ERASMUS, PETER, farmer, teacher, missionary assistant, hunter, guide, trader, interpreter, and chronicler; b. 27 June 1833 in the Red River settlement (Man.); m. first 1864 Charlotte Jackson (d. 1880) at Whitefish Lake (Alta), and they had four sons and two daughters; m. there secondly 1882 Mary Stanley (d. 1891), and they had three daughters; he may have had a son prior to his first marriage, and he adopted a son; d. 28 May 1931 at Whitefish Lake.
Peter Erasmus was one of eight children born to Peter Erasmus, a Danish settler at Red River, and Catherine (Kitty), a Métis. She was a sister of Henry Budd*, the first aboriginal catechist for the Church of England in Rupert’s Land and a descendant of fur traders William Hemmings Cook* and Matthew Cocking*. Peter began school at the age of seven, under the tutelage of James Settee* and Budd. Following the death of his father in 1849, he took over the family farm, but in 1851 he left to work as a schoolmaster for his uncle Henry at Christ Church mission in The Pas. Successful in this position, he was encouraged to study for the Anglican ministry at St John’s Collegiate School in Red River.
Erasmus admitted, however, that he felt no call to the ministry; as he put it, “My prayers had no substance.” An alternative presented itself during his third term when he was offered a chance to serve as assistant to the Reverend Thomas Woolsey of the Methodist Church. Erasmus seized the opportunity despite his previous close association with the Anglicans. He joined Woolsey in 1856 and participated in re-establishing missions at Fort Edmonton (Edmonton) and Pigeon Lake (Alta). According to Woolsey, he was a particularly effective interpreter, and his hunting skills helped keep the mission communities fed.
In 1858 Erasmus agreed to join Dr James Hector as an outfitter and hunter in his travels with the western expedition of John Palliser*. Erasmus left Hector’s party in August 1859 when, because of the lateness of the season, he and Hector disagreed about the prudence of a proposed journey through Howse Pass (Alta) to the Columbia River. Instead, Erasmus went to look for gold around Fort Colvile (near Colville, Wash.). In 1861 he was working for Woolsey and Henry Bird Steinhauer* at Smoking (Smoky) Lake mission, northeast of Fort Edmonton. Two years later he met the Reverend George Millward McDougall* and his son John Chantler*, and was hired by them as a guide and interpreter. They found him invaluable. John McDougall described him as “an ‘A1’ interpreter,” and much of the early success of their mission at Victoria (Pakan, Alta) was based on Erasmus’s abilities as a hunter and traveller.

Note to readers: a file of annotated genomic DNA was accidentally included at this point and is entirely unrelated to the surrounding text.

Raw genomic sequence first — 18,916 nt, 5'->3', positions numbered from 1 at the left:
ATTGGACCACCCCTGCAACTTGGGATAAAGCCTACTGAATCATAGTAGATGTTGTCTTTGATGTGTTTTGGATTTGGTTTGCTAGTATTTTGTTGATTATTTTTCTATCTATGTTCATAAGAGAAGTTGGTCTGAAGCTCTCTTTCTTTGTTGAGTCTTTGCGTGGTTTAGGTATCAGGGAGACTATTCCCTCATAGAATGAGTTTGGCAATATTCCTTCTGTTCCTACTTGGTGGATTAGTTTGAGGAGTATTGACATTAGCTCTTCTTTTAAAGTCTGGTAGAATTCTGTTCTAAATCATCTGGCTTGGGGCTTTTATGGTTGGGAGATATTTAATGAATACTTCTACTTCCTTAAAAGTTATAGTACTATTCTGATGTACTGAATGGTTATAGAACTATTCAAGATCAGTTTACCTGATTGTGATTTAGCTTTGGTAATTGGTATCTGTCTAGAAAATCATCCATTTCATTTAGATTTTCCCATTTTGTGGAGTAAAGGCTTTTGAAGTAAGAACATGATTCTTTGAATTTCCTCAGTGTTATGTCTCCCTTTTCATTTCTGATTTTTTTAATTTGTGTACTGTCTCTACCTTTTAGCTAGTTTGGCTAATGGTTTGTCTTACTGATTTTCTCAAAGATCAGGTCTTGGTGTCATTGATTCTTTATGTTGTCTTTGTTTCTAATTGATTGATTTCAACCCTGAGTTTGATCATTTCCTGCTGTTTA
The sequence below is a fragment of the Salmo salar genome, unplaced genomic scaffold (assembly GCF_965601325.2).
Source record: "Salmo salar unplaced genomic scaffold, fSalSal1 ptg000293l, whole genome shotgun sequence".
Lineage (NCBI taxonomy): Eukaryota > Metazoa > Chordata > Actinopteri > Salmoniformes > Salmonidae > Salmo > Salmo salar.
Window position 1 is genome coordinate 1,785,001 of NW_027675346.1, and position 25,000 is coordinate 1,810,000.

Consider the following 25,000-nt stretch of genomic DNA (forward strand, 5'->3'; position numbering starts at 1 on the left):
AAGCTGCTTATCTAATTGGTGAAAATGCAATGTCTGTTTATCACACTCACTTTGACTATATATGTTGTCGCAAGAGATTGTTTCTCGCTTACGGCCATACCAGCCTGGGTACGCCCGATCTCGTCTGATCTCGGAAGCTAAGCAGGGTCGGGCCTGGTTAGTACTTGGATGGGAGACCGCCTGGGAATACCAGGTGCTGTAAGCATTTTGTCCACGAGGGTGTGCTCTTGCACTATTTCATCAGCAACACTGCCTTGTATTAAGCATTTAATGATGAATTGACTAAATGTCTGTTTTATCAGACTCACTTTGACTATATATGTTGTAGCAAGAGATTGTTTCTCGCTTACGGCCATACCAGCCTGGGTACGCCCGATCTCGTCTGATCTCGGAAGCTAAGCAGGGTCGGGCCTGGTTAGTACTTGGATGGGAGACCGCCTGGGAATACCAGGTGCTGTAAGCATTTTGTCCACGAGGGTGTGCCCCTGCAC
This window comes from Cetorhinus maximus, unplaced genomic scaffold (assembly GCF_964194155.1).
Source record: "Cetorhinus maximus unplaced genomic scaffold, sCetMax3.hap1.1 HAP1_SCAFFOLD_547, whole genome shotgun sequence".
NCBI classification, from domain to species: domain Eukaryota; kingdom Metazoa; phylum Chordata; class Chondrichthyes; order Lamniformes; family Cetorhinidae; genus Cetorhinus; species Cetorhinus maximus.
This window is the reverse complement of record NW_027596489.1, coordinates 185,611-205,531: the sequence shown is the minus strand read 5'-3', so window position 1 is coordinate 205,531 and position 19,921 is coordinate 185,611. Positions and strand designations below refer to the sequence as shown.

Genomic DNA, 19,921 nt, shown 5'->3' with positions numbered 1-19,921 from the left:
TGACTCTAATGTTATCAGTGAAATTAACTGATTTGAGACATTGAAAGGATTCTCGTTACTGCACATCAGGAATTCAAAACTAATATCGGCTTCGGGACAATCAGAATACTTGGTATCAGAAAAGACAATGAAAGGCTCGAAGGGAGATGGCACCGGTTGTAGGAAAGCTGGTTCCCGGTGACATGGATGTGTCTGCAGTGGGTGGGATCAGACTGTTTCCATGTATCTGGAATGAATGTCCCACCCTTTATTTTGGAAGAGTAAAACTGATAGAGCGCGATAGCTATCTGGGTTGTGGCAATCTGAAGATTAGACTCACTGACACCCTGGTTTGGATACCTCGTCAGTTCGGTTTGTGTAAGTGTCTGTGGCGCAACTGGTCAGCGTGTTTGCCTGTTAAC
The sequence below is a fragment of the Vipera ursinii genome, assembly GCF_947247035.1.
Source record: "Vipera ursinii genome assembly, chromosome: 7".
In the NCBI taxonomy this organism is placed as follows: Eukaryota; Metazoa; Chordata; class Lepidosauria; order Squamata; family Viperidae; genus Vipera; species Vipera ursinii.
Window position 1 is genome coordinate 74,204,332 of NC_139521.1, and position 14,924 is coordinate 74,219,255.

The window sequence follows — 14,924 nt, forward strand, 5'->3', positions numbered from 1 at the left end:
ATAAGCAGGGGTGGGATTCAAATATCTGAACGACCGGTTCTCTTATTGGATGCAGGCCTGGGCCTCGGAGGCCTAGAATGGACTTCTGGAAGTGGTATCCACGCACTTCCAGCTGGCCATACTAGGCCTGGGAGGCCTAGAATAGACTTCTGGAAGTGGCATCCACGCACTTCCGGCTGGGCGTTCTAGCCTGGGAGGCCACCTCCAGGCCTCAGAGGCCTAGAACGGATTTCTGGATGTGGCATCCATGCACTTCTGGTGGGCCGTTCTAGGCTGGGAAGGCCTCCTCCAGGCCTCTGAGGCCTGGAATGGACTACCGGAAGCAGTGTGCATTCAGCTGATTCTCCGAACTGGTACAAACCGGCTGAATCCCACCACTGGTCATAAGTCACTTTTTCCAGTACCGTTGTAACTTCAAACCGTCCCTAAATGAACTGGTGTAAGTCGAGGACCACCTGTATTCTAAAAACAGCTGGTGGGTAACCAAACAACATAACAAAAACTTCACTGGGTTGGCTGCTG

Erasmus stopped assisting the McDougalls in 1865 following a dispute over pay. He then settled with his wife, Charlotte, at Whitefish Lake on land given to them by James Seenum (Pakan), the leader of the local Cree band. The Erasmuses supported themselves by trapping. A chance encounter in Red River with an old school acquaintance from St John’s – either William or Colin Inkster – led to a proposal that Peter take back trade goods on commission. He thus began a new career as an independent trader at Whitefish Lake.
In 1876 Erasmus was approached by Mistawāsis (Big Child) and Ahtahkakoop (Star Blanket) to act as their interpreter at Fort Carlton (Sask.) during the negotiation of Treaty No.6 [see Kamīyistowesit*]. Although hired to act for the Plains Cree, he took on a much larger role in the translation of talks because the government translators, Peter Ballendine and the Reverend John McKay, seemingly lacked his language skills. An accomplished linguist, he was fluent in English and several Cree dialects, as well as Ojibwa, Stoney (Nakoda), and Blackfoot.